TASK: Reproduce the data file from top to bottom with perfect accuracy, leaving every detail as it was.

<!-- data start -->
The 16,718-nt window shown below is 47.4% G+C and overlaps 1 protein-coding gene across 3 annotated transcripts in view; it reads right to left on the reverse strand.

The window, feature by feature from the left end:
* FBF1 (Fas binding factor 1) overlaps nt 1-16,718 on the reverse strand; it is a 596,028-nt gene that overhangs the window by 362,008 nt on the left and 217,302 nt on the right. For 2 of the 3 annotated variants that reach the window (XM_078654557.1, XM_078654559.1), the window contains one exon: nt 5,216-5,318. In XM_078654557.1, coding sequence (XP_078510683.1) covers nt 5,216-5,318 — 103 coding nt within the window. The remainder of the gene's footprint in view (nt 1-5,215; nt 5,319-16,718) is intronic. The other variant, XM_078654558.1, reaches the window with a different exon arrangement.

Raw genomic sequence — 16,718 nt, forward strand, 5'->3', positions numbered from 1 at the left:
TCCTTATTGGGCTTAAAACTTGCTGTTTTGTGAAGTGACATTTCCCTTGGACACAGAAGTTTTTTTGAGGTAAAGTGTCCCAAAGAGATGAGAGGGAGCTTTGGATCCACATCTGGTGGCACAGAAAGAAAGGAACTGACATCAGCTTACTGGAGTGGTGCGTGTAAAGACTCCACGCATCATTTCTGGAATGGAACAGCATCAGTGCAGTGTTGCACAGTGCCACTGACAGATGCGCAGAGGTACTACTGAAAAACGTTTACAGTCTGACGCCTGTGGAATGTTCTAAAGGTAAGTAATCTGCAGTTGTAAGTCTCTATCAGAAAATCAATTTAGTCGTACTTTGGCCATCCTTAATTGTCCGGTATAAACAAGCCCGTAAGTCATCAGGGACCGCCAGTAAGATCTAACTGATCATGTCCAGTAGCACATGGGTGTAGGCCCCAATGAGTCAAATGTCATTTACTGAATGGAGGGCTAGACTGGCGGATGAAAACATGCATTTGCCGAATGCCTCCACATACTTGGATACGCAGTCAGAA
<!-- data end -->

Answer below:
The 16,718-nt window shown below is 47.4% G+C and overlaps 1 protein-coding gene across 3 annotated transcripts in view; it reads right to left on the reverse strand.

The window, feature by feature from the left end:
* FBF1 (Fas binding factor 1) overlaps nt 1-16,718 on the reverse strand; it is a 596,028-nt gene that overhangs the window by 362,008 nt on the left and 217,302 nt on the right. For 2 of the 3 annotated variants that reach the window (XM_078654557.1, XM_078654559.1), the window contains one exon: nt 5,216-5,318. In XM_078654557.1, coding sequence (XP_078510683.1) covers nt 5,216-5,318 — 103 coding nt within the window. The remainder of the gene's footprint in view (nt 1-5,215; nt 5,319-16,718) is intronic. The other variant, XM_078654558.1, reaches the window with a different exon arrangement.

Raw genomic sequence — 16,718 nt, forward strand, 5'->3', positions numbered from 1 at the left:
TCCTTATTGGGCTTAAAACTTGCTGTTTTGTGAAGTGACATTTCCCTTGGACACAGAAGTTTTTTTGAGGTAAAGTGTCCCAAAGAGATGAGAGGGAGCTTTGGATCCACATCTGGTGGCACAGAAAGAAAGGAACTGACATCAGCTTACTGGAGTGGTGCGTGTAAAGACTCCACGCATCATTTCTGGAATGGAACAGCATCAGTGCAGTGTTGCACAGTGCCACTGACAGATGCGCAGAGGTACTACTGAAAAACGTTTACAGTCTGACGCCTGTGGAATGTTCTAAAGGTAAGTAATCTGCAGTTGTAAGTCTCTATCAGAAAATCAATTTAGTCGTACTTTGGCCATCCTTAATTGTCCGGTATAAACAAGCCCGTAAGTCATCAGGGACCGCCAGTAAGATCTAACTGATCATGTCCAGTAGCACATGGGTGTAGGCCCCAATGAGTCAAATGTCATTTACTGAATGGAGGGCTAGACTGGCGGATGAAAACATGCATTTGCCGAATGCCTCCACATACTTGGATACGCAGTCAGAA